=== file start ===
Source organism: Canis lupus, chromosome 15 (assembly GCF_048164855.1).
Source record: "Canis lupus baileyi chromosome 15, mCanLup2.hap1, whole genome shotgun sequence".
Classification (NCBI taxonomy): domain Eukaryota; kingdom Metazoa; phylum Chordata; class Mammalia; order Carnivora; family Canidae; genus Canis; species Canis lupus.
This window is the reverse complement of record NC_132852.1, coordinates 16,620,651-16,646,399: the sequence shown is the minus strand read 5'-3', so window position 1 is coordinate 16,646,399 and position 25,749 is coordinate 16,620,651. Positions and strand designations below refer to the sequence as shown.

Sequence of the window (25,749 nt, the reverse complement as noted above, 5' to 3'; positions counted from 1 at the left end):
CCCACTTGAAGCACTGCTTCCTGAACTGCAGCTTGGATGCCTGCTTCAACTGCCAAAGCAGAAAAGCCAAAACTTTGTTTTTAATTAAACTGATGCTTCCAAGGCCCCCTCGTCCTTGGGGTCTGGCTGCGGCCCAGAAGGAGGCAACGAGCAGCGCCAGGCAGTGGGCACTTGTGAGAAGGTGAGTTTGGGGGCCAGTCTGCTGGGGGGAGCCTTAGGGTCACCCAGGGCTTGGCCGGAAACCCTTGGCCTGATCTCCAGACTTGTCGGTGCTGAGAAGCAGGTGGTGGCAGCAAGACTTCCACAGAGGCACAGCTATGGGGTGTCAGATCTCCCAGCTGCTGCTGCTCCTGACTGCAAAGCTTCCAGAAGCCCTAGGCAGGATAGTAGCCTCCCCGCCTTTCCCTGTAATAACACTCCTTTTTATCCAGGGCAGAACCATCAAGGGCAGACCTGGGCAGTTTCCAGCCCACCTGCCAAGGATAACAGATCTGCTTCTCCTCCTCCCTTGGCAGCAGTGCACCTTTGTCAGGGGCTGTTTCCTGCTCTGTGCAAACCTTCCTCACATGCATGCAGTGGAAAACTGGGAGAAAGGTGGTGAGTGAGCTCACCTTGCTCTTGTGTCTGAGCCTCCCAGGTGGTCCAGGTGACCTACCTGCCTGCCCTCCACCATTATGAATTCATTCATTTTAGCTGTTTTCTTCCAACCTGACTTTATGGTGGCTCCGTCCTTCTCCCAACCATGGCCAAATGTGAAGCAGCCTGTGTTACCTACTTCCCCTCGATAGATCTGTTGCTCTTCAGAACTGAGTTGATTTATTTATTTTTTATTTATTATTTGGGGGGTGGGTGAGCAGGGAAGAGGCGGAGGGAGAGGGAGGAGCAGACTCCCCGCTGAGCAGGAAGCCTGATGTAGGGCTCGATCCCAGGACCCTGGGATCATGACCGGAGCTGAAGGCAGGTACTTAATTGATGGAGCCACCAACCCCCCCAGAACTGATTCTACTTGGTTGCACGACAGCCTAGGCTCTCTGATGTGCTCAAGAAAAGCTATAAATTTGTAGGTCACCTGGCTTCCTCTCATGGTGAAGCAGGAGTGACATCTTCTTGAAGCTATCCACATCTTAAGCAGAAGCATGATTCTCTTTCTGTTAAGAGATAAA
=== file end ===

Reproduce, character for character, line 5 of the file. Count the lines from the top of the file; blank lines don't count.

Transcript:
Sequence of the window (25,749 nt, the reverse complement as noted above, 5' to 3'; positions counted from 1 at the left end):